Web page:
The New York Times today published restaurant critic Pete Wells’s review of the Pool, one part of the extensive revamp of the old Four Seasons space. In the review, Wells seems generally pleased with chef Rich Torrisi’s work in the kitchen — and the impressive freshness of the fish — but Wells, who never shows up just for the food, doesn’t really love what they’ve done with the place. That’s because the original restaurant — incredibly famous, designed by Philip Johnson, and arguably the focal point of Ludwig Mies van der Rohe’s entire Seagram Building — was so celebrated that the interior earned rare protection from the city’s Landmarks Preservation Commission.
In other words, Major Food Group, which operates the new restaurant, can’t just waltz in and make changes. But in his review, Wells reports that that’s more or less what the restaurant group, and building owner Aby Rosen’s company RFR Holding, did. Wells discovered that the bar area (called the Pool Lounge) was built “without the permits from the Landmarks Preservation Commission that the law requires.” This means that, at least for now, three of its biggest renovations are unlawful — the bar itself, the space’s silvery-fabric wall coverings, and a “large, inelegant” reception desk that Wells thinks “belongs in an airport.”
RFR Holding atoned for these oversights by “belatedly” asking permission, arguing, for one, that it didn’t realize that new furniture needed the board’s approval. But it’s worth noting that the Landmarks Preservation Commission has been swatting down RFR Holding’s proposed changes since May. (A verdict on the ones made to the Pool is expected soon.)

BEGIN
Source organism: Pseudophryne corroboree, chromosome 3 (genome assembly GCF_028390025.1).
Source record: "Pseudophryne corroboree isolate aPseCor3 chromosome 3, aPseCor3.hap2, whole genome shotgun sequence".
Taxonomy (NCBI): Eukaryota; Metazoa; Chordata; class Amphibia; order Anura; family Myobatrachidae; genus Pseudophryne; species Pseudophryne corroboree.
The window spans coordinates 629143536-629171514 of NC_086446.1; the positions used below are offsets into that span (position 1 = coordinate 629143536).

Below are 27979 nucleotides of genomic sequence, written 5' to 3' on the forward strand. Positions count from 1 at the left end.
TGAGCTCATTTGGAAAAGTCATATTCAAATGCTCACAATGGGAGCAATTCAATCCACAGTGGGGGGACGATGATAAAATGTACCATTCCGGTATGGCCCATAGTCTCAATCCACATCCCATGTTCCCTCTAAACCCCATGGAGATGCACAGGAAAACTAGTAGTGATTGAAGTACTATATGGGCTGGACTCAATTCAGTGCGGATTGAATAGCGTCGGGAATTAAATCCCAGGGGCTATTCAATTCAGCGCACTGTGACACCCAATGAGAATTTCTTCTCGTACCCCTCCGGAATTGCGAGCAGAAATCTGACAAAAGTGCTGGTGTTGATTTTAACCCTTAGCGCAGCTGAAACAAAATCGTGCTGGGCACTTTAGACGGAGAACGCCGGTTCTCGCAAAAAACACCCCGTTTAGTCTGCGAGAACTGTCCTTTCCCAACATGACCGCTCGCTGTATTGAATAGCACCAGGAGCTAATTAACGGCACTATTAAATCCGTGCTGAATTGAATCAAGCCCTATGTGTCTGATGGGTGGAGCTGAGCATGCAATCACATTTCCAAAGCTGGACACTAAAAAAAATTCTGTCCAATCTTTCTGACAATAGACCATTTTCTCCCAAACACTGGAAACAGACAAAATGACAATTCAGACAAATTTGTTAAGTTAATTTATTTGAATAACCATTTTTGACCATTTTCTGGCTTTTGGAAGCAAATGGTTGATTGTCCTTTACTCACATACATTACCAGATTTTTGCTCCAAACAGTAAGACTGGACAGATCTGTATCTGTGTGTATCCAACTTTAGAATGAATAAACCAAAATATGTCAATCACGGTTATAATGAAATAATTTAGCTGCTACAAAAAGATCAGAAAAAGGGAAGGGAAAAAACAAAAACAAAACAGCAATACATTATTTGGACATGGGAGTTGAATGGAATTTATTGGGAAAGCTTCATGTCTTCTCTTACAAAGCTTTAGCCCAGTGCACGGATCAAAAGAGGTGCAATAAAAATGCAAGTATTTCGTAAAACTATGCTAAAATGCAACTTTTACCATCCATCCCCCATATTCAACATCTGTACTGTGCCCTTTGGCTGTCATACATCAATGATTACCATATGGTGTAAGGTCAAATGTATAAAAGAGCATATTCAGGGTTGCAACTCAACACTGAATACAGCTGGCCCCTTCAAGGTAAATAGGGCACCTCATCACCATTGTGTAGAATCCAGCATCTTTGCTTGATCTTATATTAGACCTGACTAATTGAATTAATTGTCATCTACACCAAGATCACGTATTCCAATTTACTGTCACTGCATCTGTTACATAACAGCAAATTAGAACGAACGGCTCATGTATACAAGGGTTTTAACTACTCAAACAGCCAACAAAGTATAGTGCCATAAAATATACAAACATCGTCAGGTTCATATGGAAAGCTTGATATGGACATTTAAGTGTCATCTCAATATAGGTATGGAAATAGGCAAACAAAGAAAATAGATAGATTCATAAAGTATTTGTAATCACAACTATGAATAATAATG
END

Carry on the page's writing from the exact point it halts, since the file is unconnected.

Either way, Wells doesn’t care for them. He writes that the mezzanine, which now houses the Pool Lounge used to offer “among the best” views in the restaurant, is a drag:
Now the mezzanine looks as if it had been moved on a trailer from some other building and attached with thumbtacks. Its blue color scheme and rounded, Deco-inspired furniture fight with what is left of Johnson’s right angles and natural tones. When the lounge is full, it’s a distraction. When it’s half-empty, as it often seems to be, it looms like a stage set waiting for the actors to show up. Either way, it sucks energy from the restaurant, which needs all it can get.
With design blunders like these, Wells thinks the service and food need to pick up the slack, and that “they don’t completely succeed right now.”